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'All for the greater glory of Jesus and the salvation of the immortal souls!' German Missionary Nuns in Colonial Togo and New Guinea

Dates:
  • Mon 25 Oct 2010 15.00 - 17.00
  Add to Calendar 2010-10-25 15:00 2010-10-25 17:00 Europe/Paris 'All for the greater glory of Jesus and the salvation of the immortal souls!' German Missionary Nuns in Colonial Togo and New Guinea

The last third of the 19th century witnesses the growing participation of women in the diverse Christian missionary ventures. This thesis explores the ambiguous roles of the Servants of the Holy Spirit, a German congregation of missionary nuns, in the (until 1918 German) colonies of Togo and New Guinea in the late 19th and first half of the 20th centuries.
Pursuing a feminist theoretical approach to the study of Christian missions in the colonial context, it privileges the sources that its principle subjects, Catholic missionary nuns, produced. These are mostly correspondence with Europe, travelogues, chronicles, reports and, to a lesser extent, articles, photographs and memoirs. In addition, it uses colonial records and ecclesiastical sources in order to scrutinize the power relations that structured the nuns’ missionary engagement and their ambiguous roles as enthusiastic missionaries that took their privileged position as “white Christians” for granted on the one hand yet subordinated to male religious and secular power on the other one.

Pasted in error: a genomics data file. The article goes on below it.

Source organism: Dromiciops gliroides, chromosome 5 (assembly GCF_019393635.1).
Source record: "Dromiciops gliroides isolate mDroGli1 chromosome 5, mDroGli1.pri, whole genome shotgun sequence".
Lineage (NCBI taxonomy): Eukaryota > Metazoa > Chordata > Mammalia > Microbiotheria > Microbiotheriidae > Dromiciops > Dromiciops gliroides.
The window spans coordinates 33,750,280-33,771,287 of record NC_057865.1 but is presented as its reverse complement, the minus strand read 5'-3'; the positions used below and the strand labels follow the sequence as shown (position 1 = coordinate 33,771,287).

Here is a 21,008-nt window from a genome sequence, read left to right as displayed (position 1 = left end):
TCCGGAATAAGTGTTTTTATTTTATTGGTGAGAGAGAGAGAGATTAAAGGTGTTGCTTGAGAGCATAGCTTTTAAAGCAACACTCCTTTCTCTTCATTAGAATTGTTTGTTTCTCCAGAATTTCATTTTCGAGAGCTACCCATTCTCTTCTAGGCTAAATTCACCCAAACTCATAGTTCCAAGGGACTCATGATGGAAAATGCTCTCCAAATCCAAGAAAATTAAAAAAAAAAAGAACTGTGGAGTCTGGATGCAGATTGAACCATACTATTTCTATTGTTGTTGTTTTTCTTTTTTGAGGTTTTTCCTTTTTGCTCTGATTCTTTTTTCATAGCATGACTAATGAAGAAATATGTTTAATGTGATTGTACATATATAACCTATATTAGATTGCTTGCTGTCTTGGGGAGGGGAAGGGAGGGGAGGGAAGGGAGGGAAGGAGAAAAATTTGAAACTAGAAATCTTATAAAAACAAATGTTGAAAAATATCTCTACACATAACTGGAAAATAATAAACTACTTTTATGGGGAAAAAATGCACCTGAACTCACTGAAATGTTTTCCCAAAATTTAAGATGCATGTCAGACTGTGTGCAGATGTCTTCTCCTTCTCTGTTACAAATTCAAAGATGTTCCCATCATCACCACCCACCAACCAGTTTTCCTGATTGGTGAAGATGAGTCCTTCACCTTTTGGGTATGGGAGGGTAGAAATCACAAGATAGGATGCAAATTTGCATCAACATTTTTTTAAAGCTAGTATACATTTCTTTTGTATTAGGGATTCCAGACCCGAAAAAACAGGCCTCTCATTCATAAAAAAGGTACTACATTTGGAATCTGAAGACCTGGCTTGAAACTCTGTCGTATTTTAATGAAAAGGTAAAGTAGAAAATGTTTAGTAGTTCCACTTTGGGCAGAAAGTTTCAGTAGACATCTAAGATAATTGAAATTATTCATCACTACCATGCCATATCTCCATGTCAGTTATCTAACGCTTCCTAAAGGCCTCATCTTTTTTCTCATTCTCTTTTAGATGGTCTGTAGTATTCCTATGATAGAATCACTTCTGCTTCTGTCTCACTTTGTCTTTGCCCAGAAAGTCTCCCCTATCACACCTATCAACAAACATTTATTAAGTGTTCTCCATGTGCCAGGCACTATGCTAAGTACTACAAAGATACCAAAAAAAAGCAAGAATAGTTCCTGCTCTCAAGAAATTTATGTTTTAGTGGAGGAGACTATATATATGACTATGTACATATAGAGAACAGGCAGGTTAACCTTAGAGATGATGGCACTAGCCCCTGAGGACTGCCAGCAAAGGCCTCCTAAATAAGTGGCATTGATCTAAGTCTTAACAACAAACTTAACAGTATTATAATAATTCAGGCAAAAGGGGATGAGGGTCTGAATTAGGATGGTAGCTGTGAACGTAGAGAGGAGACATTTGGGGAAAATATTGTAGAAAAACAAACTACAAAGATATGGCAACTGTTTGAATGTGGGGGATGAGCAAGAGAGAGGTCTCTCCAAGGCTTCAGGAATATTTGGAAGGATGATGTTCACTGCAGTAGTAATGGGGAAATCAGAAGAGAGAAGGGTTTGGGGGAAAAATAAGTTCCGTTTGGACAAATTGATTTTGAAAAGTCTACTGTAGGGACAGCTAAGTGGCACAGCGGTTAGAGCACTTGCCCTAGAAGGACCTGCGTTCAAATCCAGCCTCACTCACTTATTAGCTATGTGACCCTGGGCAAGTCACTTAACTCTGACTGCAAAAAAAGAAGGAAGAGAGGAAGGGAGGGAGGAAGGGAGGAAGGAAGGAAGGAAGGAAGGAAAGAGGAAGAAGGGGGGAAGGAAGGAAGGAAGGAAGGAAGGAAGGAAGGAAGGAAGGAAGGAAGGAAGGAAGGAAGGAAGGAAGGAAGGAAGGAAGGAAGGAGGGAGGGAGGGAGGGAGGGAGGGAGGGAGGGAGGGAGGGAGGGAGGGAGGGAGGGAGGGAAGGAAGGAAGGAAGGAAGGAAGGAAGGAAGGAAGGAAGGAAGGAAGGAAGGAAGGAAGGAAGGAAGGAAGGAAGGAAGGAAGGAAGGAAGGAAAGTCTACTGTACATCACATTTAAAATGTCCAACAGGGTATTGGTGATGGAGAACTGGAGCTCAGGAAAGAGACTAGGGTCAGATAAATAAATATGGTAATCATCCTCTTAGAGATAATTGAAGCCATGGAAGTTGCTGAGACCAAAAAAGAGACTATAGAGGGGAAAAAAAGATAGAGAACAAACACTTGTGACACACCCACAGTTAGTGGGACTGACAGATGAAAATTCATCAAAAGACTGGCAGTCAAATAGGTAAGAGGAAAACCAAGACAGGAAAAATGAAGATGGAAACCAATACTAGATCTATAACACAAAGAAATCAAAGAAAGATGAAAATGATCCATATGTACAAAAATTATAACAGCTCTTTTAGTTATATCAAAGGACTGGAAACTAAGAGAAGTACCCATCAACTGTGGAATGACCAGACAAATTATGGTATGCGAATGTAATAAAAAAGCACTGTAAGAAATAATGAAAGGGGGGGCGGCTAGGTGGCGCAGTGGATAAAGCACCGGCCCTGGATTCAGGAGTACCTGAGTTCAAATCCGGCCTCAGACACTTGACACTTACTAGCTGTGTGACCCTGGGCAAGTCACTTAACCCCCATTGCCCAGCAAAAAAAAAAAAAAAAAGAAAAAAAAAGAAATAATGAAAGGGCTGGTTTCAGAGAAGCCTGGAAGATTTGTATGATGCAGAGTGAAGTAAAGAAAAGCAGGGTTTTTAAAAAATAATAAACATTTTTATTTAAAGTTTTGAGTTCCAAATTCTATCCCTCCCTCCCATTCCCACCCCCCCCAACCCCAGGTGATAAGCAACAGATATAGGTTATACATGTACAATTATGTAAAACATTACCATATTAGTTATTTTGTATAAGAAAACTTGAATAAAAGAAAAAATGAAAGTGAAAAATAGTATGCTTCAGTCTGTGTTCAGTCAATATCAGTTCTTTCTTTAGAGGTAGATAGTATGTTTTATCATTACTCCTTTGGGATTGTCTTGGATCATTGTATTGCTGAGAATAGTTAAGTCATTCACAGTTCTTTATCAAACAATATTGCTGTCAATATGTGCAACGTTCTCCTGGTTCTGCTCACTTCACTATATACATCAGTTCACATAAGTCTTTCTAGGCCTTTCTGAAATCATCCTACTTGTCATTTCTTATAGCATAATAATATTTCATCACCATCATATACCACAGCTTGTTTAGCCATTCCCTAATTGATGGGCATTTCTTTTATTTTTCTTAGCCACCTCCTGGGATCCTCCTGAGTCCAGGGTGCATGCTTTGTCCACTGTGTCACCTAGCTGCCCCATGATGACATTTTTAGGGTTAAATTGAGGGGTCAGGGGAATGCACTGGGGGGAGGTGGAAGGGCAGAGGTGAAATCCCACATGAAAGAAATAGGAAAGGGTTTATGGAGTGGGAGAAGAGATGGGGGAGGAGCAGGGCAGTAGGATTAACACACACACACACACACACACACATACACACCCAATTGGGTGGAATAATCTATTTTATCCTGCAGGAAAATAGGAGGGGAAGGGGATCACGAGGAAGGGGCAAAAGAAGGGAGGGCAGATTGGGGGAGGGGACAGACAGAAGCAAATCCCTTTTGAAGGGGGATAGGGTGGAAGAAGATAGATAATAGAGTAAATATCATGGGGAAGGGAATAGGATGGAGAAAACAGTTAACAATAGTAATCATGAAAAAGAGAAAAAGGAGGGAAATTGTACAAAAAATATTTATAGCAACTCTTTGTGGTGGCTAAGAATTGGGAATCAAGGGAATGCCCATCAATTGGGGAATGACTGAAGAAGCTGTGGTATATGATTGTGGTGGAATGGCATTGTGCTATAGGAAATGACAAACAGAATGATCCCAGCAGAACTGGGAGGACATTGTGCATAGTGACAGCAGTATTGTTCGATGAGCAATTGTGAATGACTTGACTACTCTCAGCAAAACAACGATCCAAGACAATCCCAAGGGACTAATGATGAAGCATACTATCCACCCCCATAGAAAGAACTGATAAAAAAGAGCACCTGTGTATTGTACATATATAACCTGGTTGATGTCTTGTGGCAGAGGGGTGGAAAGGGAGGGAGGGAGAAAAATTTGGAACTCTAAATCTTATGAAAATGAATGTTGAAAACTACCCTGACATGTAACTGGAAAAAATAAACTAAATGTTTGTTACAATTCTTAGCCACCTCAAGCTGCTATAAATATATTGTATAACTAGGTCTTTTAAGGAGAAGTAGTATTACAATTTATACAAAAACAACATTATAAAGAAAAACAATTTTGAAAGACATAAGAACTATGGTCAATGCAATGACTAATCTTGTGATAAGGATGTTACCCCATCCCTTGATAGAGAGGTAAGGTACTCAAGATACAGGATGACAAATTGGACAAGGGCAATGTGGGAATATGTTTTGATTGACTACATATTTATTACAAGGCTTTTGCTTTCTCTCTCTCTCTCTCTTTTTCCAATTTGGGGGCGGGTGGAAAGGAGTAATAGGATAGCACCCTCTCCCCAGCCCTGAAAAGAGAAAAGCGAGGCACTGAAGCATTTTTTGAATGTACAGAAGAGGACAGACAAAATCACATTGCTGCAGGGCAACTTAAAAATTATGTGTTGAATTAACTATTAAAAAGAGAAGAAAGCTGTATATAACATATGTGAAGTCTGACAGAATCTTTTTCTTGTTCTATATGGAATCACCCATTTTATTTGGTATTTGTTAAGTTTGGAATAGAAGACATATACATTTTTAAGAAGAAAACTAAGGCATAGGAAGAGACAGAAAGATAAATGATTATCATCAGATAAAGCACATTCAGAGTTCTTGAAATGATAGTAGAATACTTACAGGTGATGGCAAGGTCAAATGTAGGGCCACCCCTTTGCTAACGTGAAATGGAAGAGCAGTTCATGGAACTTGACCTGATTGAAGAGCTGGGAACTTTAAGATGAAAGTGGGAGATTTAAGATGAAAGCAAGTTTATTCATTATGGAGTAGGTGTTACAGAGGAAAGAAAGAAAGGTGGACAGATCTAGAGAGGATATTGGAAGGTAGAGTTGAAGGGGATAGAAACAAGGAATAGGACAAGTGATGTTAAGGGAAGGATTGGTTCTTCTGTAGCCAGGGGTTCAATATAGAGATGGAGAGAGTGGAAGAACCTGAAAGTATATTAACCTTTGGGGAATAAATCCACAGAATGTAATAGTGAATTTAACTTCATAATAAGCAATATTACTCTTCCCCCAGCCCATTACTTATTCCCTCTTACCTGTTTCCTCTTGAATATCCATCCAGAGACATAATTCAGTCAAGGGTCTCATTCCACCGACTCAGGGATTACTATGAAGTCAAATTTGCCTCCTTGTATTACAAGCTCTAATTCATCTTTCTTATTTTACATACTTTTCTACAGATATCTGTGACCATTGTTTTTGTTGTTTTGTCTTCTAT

Discussing the nuns’ activities, experiences and perceptions as travellers, evangelists, domestic workers, teachers and nurses in both fields of research, the thesis gives much room to the multiple tensions that emerged between the nuns’ religious identities/needs and their practical worlds in their gendered dimensions.

Cappella, Villa Schifanoia - SCHIFANOIA DD/MM/YYYY
  Cappella, Villa Schifanoia - SCHIFANOIA

The last third of the 19th century witnesses the growing participation of women in the diverse Christian missionary ventures. This thesis explores the ambiguous roles of the Servants of the Holy Spirit, a German congregation of missionary nuns, in the (until 1918 German) colonies of Togo and New Guinea in the late 19th and first half of the 20th centuries.
Pursuing a feminist theoretical approach to the study of Christian missions in the colonial context, it privileges the sources that its principle subjects, Catholic missionary nuns, produced. These are mostly correspondence with Europe, travelogues, chronicles, reports and, to a lesser extent, articles, photographs and memoirs. In addition, it uses colonial records and ecclesiastical sources in order to scrutinize the power relations that structured the nuns’ missionary engagement and their ambiguous roles as enthusiastic missionaries that took their privileged position as “white Christians” for granted on the one hand yet subordinated to male religious and secular power on the other one.
Discussing the nuns’ activities, experiences and perceptions as travellers, evangelists, domestic workers, teachers and nurses in both fields of research, the thesis gives much room to the multiple tensions that emerged between the nuns’ religious identities/needs and their practical worlds in their gendered dimensions.


Location:
Cappella, Villa Schifanoia - SCHIFANOIA

Affiliation:
Department of History and Civilization

Type:
Thesis defence

Supervisor:
Prof. Giulia Calvi (Università di Siena)

Examiner:
Prof. Edith Saurer (University of Wien)
Prof. Stephen Anthony Smith
Prof. Rebekka Habermas (Universitaet Goettingen)

Defendant:
Katharina Stornig
 

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